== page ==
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Chapter 29: The Farm Problem Copyright © 2013 by The McGraw-Hill Companies, Inc. All rights reserved. McGraw-Hill/Irwin 13e.

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Presentation on theme: "Chapter 29: The Farm Problem Copyright © 2013 by The McGraw-Hill Companies, Inc. All rights reserved. McGraw-Hill/Irwin 13e."— Presentation transcript:

1 Chapter 29: The Farm Problem Copyright © 2013 by The McGraw-Hill Companies, Inc. All rights reserved. McGraw-Hill/Irwin 13e

2 29-2 U.S. Agriculture Should American farmers participate in a free market? – No federal subsidies? – Produce what you want and how much? – How much farmland to use or leave fallow? Or …

3 29-3 U.S. Agriculture Should the government dictate what, how, and how much product American farmers should produce? – Restrictions on what you can grow and how much? – Price guarantees? – Income guarantees? The Farm Act of 2008 generated subsidies to many more farmers, and “free-market” agriculture seemed to disappear.

4 29-4 Learning Outcomes 29-01. Know what makes the farm business different from others. 29-02. Know some mechanisms used to prop up farm prices and incomes. 29-03. Know how farm subsidies affect farm prices, output, and incomes.

5 29-5 Destabilizing Forces The agriculture industry is one of the most competitive in America. – Individual farmers have no market power. – There are low barriers to entry. – When there are economic profits, farm production expands and new farmers enter the industry. Individual farmers behave like perfect competitors. – They produce an output corresponding to MC = p.

6 29-6 Destabilizing Forces Technological advance. – There has been a spectacular technological advancement in agriculture. Production has increased enormously. Productivity has increased even faster. – Thus the supply curve for agricultural products has shifted radically to the right, causing farm prices to fall.

7 29-7 Destabilizing Forces Inelastic demand. – There is an upper limit to the amount of food people want to eat. – When farm prices fall, consumers do not increase their food purchases much. – Added production actually yields lower revenues. – A bumper crop would drop prices so much that farmers actually earn less than in a normal production year.

8 29-8 Destabilizing Forces Income elasticity. – As consumers’ incomes rise, they do not significantly increase their consumption of food. – They may alter the types of food purchased, but not the amount by much. The increasing quantity of food produced in the United States must be reconciled with very slow growth of U.S. demand for food.

9 29-9 Destabilizing Forces Abrupt shifts in supply. – There are abrupt short- term swings in production. Good weather: abundant harvests. Bad weather or natural disaster: scant harvests. – In either case, farm income falls.

10 29-10 Destabilizing Forces Response lags. – The production decision for farmers occurs before the beginning of the planting season. – The results of that production come at harvest, after all natural influences on growing have occurred. High prices last year? Plant more this year. All farmers do this independently, so more crop reaches the market, and the price plunges.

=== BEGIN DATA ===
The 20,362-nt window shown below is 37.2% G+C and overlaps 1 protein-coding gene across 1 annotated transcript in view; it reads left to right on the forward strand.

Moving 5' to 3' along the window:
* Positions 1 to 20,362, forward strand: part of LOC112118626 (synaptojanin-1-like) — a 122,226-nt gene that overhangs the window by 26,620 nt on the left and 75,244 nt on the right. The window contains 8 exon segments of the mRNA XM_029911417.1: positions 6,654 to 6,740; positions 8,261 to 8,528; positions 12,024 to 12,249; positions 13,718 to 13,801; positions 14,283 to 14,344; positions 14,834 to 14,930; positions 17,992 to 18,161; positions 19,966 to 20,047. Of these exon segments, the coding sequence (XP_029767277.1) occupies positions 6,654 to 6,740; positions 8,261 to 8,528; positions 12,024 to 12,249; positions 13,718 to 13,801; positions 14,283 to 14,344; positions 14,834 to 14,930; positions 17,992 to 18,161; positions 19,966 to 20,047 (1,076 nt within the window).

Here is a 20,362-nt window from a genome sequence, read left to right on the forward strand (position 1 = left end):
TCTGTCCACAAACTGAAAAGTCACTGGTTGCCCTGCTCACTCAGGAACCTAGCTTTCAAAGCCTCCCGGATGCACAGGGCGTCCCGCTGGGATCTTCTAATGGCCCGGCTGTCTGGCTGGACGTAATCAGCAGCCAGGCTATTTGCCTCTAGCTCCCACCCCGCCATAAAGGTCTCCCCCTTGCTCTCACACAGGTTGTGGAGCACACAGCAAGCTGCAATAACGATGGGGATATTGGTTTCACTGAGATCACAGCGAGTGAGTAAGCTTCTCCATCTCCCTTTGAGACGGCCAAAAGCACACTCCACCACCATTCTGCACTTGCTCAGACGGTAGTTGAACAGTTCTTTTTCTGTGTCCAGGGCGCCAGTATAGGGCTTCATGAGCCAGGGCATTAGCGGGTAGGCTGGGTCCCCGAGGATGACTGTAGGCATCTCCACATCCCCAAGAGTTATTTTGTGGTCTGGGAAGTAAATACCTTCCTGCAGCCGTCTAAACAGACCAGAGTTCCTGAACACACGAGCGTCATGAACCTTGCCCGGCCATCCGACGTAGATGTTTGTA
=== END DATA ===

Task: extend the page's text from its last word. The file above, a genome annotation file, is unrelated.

11 29-11 U.S. Farm Policy Congress has responded to agricultural problems with a variety of programs designed to raise or stabilize farm products’ prices. These include – Price supports. – Supply restrictions. – Demand distortions. – Cost subsidies. – Direct income support.

12 29-12 Price Supports Congress sets a minimum price (above market equilibrium) that a farm good can sell for. – This encourages producers to grow more. – This encourages buyers to purchase less. – A market surplus is created. – Since the price cannot fall, the surplus must be disposed of some other way. Usually government buys up the surplus and stockpiles it.

13 29-13 Supply Restrictions Congress attempts to reduce production by paying farmers to reduce the acreage under plow. These are acreage set-asides. – Similarly, farmers could be paid to reduce herds. Marketing order laws can restrict quantities of output brought to market. Any excess must be destroyed by the farmer. Import quotas can also restrict supply by limiting the amount foreigners supply to the American market.

14 29-14 Demand Distortions Government can lend money to farmers at a set rate for each unit of production. If the price of that good rises above the loan rate, the farmer can sell the good and repay the loan, keeping the difference. If the price stays below the loan rate, the government buys the surplus crops.

15 29-15 Cost Subsidies Government can subsidize the input costs to farmers. – They subsidize water use, fertilizer, drainage, and other costs. – Government also funds research, insurance, marketing, grading, and inspection services for farmers.

16 29-16 Direct Income Support The goal of most of these programs is to boost the farmers’ income. By switching to direct income supports, Congress can reduce the market distortions induced by other programs. – If a crop’s price falls below the target price, the government makes up the difference.

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